Food ‘Gifting’ Provides Charitable Opportunity for KidsAug 03, 2016 08:22AM ● By Bryan Scott
Members of the Murray High boys athletic class pose for a photo at the end of their food drive in June. A competition was held between the boys and girls athletic classes to see who could raise the most food for the KidsEat! organization. – Lynda Brown
By Travis Barton | [email protected]
Murray, Utah - Everybody needs food, kids especially. Murray High and KidsEat teamed up to ensure that happens.
Two athletic classes at Murray High held a food drive for KidsEat, a program designed to send kids home from the Boys and Girls Club and Neighborhood House with backpacks of food for the weekend, to finish off the school year in May.
“We could not run our program without the help of volunteers,” Lynda Brown, President of KidsEat! said.
With those Murray High volunteers, they were able to raise over two bins of food for the program.
It all came about after local resident Barry Hecker, a retired professional basketball coach, came back from a two-week trip to Senegal where he was running a basketball clinic.
Hecker said he saw kids trying to survive by begging for money and food. Kids at the house he was staying were eating mush their mother made out of a bucket.
“It just struck a nerve…there shouldn’t be anybody who’s really not able to have some food,” Hecker said.
Upon his return Hecker coordinated with Brown and a few teachers at Murray High to try and provide some food for the kids that go hungry in Murray.
“[Hecker] was very instrumental in making this all happen,” Brown said.
Isaac Beh and Danielle Whittaker, who teach the boy’s and girl’s athletic classes at Murray, thought it would be good to hold a two-week competition between the classes on who could raise more food in bins given to them by Brown.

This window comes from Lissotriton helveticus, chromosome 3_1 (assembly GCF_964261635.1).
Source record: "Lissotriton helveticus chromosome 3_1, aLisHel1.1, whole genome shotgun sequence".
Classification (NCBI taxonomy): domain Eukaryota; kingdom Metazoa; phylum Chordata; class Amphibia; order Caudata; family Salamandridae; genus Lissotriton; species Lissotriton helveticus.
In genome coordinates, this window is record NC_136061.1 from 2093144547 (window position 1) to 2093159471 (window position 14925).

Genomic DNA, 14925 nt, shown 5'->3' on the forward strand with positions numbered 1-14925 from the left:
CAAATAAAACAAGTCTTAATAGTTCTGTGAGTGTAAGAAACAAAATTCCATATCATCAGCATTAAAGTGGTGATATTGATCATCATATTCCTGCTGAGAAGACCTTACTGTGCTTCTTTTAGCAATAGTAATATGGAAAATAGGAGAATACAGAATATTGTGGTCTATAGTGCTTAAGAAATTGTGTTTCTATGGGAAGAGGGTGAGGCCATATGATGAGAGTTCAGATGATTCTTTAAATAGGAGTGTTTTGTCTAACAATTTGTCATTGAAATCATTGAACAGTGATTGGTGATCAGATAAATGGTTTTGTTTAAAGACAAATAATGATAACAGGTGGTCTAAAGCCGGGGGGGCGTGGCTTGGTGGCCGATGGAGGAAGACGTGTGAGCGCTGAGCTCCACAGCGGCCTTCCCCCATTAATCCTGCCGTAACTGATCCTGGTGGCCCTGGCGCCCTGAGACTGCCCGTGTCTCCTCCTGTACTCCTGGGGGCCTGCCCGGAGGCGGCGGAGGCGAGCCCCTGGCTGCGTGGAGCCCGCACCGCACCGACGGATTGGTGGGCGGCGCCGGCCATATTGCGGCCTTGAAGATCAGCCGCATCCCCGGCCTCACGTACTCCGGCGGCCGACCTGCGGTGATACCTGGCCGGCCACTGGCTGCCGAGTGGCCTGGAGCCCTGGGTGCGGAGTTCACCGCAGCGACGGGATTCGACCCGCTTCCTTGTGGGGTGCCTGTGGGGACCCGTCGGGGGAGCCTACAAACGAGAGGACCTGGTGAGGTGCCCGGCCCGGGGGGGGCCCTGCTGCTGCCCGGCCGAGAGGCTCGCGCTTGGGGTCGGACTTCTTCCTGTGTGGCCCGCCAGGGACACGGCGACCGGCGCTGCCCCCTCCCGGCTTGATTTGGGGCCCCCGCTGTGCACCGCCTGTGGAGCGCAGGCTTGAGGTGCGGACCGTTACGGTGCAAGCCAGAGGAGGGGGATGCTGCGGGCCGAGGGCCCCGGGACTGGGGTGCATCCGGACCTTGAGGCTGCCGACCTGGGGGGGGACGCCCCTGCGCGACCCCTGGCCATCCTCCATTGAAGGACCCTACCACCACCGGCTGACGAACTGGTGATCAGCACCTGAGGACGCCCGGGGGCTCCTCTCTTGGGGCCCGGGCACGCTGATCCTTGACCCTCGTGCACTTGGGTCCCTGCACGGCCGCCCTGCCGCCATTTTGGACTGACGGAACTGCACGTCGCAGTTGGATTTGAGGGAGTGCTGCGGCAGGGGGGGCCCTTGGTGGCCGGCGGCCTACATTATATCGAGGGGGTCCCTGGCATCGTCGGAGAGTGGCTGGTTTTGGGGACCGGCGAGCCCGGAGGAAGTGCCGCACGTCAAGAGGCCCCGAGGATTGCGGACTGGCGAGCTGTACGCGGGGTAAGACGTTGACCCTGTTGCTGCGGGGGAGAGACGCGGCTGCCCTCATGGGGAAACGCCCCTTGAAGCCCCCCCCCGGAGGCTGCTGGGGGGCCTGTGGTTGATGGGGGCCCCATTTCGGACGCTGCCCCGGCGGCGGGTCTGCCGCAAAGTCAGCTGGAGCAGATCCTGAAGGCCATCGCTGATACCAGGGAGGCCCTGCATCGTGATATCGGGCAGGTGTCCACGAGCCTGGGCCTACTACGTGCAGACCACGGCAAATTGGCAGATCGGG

“Any time kids are given an opportunity to do good, I think it’s beneficial to them,” Beh said.
“[It’s] so rewarding that they understand that giving back is so important,” Brown said.
The athletic classes typically consist of lifting weights, plyometric workouts or some form of a grueling workout. The winners would get a day off while the losers would be put through a fitness test by the Marines that involved flipping tires and squats and sprints with somebody on their back.
The girls class won, overflowing the bin that was given to them with items.
“We had the marines come in and try and kill [the boys]…it was a pretty tough workout,” Beh said.
Beh said often times public schools get profiteers coming in trying to take advantage of the school and the kids to make themselves money. KidsEat, he said, is a great program he really respects.
“There’s always someone trying to make a buck and they’re pretending it’s for the kids and to help people,” Beh said. “But [Brown] really is a genuine person who is working and putting in her own sweat and labor to help kids.”
Brown calls what they do “gifting” rather than a food drive since the backpacks full of food provides more than just food.
“It’s not only a lack of hunger but when the kids aren’t hungry they have a sense of security, sometimes gifts that we take for granted,” Brown said.
Murray school district has 6,431 students and 1,941 students who qualify for free lunches whether they attend Title One schools or not. With 30% of students eating free lunches at schools, Brown said that might be the only meal the kids eat all day meaning they receive no food over the weekend.
Brown said KidsEat fills backpacks with about six dollars’ worth of food.
“So to provide only half of those kids receiving free lunch with a backpack, the cost would be $5.82 a week,” Brown said.
KidsEat uses granola bars, PopTarts, tuna, ravioli, crackers, containers of soup, peanut butter and raisins among other items to fill the backpacks. Some of their backpacks go to kids living in cars so they can’t give them anything that requires boiling water, microwaves or stoves.
“A year ago, I would’ve never thought of those things,” Brown said having incorporated the organization in October.
Hecker said he hopes to see this food “gifting” process replicated over at Cottonwood High in the fall.
“You could do it all over the valley and affect different areas, not just Murray,” Hecker said.